Scientists Search for the Cause of Their Son’s Epilepsy

The phone call came at 2 a.m. It was a neonatologist calling about Kimberly Aldinger and Scott Houghtaling’s son, Grayson. Kimberly had given birth to premature twins a month earlier and both babies were in the neonatal intensive care unit (NICU) at Swedish Hospital. The new parents had returned home to get a much-needed night of sleep when the doctor left a message on their voicemail.

Child boy in booster seat

Kimberly Aldinger and Scott Houghtaling’s son, Grayson (pictured here), began having seizures when he was just 24 days old. Now, his parents are using their scientific expertise to try to find the cause of his epilepsy.

“I’m really worried about Grayson,” the doctor said. “He’s having a massive seizure. You need to come down here.”

Scott immediately feared the worst. “I thought, the only reason they’d call in the middle of the night was if they were preparing for the worst outcome — Grayson not surviving.”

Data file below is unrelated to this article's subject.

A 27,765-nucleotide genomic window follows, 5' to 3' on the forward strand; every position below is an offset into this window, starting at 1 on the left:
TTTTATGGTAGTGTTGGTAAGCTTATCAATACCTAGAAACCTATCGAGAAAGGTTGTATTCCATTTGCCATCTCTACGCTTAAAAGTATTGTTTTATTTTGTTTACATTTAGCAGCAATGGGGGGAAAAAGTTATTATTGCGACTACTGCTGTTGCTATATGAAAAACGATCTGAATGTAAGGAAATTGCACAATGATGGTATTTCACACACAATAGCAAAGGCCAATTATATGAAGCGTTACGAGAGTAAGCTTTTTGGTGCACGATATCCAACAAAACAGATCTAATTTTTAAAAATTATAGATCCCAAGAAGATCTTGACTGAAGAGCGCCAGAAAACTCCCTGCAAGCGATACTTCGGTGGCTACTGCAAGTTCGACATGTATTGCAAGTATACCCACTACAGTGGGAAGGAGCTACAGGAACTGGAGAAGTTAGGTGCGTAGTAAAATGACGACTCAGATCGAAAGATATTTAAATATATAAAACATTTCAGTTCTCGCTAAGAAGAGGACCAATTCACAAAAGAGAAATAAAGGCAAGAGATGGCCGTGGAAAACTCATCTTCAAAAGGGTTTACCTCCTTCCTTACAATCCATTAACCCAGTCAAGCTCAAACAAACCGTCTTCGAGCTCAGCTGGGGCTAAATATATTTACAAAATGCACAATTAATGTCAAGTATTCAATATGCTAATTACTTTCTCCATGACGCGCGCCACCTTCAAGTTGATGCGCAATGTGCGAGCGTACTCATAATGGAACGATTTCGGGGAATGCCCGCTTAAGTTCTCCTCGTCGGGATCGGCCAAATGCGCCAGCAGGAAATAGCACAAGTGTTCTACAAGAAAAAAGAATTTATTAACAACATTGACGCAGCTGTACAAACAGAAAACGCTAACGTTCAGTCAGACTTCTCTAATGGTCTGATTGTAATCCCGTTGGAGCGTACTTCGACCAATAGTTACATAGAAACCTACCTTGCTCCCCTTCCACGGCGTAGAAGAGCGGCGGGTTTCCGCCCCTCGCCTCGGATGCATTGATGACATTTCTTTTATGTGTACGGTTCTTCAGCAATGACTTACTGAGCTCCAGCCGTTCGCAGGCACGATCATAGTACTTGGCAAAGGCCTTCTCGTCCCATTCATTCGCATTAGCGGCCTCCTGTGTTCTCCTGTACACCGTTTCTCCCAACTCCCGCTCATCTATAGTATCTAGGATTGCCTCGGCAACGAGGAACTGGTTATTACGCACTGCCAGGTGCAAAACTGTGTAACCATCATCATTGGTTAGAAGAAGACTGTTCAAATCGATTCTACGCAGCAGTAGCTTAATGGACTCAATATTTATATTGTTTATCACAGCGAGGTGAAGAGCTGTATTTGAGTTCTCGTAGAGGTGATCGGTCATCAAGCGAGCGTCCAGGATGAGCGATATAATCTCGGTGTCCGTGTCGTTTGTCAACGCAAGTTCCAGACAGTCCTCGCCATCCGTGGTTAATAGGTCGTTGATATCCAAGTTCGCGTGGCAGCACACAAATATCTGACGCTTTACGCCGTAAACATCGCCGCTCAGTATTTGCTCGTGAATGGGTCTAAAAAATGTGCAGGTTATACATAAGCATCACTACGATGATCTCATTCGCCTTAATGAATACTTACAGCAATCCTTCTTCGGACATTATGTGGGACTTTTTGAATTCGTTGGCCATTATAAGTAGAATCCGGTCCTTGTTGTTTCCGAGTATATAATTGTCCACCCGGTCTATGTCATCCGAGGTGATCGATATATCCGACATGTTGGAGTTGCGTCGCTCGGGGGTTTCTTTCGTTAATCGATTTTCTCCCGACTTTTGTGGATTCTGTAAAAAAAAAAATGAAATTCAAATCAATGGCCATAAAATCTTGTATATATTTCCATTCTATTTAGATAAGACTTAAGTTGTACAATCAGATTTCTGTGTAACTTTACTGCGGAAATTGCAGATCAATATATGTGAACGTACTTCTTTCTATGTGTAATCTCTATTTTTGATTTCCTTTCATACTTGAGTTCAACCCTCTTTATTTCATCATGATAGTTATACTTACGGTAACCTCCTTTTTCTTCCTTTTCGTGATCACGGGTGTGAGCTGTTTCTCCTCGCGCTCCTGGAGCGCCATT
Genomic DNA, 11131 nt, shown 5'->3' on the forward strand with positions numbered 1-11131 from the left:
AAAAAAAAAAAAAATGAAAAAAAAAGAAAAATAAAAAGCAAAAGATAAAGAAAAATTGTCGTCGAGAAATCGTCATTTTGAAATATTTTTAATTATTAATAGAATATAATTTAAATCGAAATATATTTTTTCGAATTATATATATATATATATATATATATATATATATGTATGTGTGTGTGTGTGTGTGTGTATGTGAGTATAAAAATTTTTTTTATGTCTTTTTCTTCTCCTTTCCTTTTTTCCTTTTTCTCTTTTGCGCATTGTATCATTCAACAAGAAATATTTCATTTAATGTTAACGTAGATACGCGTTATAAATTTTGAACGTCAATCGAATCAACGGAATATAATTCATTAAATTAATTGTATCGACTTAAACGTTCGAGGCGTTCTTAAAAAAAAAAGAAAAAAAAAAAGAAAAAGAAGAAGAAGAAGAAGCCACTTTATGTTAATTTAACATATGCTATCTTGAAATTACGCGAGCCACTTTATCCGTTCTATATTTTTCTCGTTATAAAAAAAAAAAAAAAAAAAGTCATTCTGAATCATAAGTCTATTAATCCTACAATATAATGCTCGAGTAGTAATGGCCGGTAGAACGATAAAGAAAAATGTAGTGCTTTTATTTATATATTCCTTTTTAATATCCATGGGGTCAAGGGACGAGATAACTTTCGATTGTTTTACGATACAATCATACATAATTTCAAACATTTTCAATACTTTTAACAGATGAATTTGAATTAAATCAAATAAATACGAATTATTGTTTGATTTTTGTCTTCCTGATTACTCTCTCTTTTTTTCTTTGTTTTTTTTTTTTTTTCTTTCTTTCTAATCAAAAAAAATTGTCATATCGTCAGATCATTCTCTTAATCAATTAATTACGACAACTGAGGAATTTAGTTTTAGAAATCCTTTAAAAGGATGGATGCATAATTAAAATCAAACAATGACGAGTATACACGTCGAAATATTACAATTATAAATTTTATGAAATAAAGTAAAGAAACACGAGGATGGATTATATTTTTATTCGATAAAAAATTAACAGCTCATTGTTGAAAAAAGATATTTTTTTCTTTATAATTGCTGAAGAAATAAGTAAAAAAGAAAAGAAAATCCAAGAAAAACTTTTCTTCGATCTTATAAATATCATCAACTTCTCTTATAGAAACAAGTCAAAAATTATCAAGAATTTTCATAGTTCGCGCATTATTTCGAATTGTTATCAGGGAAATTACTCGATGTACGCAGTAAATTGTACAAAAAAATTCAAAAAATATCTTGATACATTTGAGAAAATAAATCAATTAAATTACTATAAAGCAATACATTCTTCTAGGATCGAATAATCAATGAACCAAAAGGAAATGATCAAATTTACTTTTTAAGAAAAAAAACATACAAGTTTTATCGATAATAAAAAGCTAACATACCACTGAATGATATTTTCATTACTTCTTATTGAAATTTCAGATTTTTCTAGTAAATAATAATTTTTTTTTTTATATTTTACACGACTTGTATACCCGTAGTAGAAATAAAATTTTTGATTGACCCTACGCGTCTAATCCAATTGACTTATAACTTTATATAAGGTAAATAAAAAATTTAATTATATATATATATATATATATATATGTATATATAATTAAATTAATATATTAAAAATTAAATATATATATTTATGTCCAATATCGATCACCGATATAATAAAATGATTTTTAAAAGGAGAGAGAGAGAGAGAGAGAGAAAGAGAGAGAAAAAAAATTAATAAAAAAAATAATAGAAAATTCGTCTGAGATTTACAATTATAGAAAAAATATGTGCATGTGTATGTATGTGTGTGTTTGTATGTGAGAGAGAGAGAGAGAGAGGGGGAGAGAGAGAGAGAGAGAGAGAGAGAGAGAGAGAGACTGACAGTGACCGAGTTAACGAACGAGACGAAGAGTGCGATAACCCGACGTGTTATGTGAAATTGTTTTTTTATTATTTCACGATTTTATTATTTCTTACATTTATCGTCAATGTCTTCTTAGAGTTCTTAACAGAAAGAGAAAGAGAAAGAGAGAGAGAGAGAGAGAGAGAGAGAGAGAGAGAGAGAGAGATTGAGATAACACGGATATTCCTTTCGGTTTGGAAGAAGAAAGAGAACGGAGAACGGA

Thankfully, the medical team was able to stop Grayson’s seizure that night, but it was just the beginning of Kimberly and Scott’s journey to understand the severity of their son’s brain damage and how it would shape all their lives.

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“So Much to Be Thankful For”: A Year In the Life of the Hatch Family Part Two

Two weeks before their 3-month-old son was scheduled for his second open-heart surgery, Kyle and Samantha Hatch were told their daughter likely had neuroblastoma.

Things are looking up for the Hatch family. William (left) celebrated his first birthday in May — a major milestone for children with his heart condition. While Penny still has a few months of neuroblastoma treatment, her hair is growing back and her nasogastric (NG) tube is out. Still, getting to this point has not been easy.

“We were utterly broken,” Samantha said. “But we had to pull it together for our children.”

After Penny’s tumor was discovered on her MRI, she needed a biopsy to definitively diagnose what providers suspected was cancer.

On August 11, 2020, Penny walked into Seattle Children’s hospital for the procedure. It was the last time Samantha and Kyle saw their daughter walk.

After a tumor sample was collected, Penny was discharged. But at home, Samantha said her daughter started screaming in agony. “She couldn’t stand and was in unbearable pain. I thought, ‘This isn’t normal. We’re going back in.’”

Penny was quickly readmitted to Seattle Children’s for pain management. Watching Kyle hold her in the hospital, Samantha noticed Penny was kicking her left leg while her right leg hung limp.

“It was terrifying,” Samantha said. “She couldn’t move it.”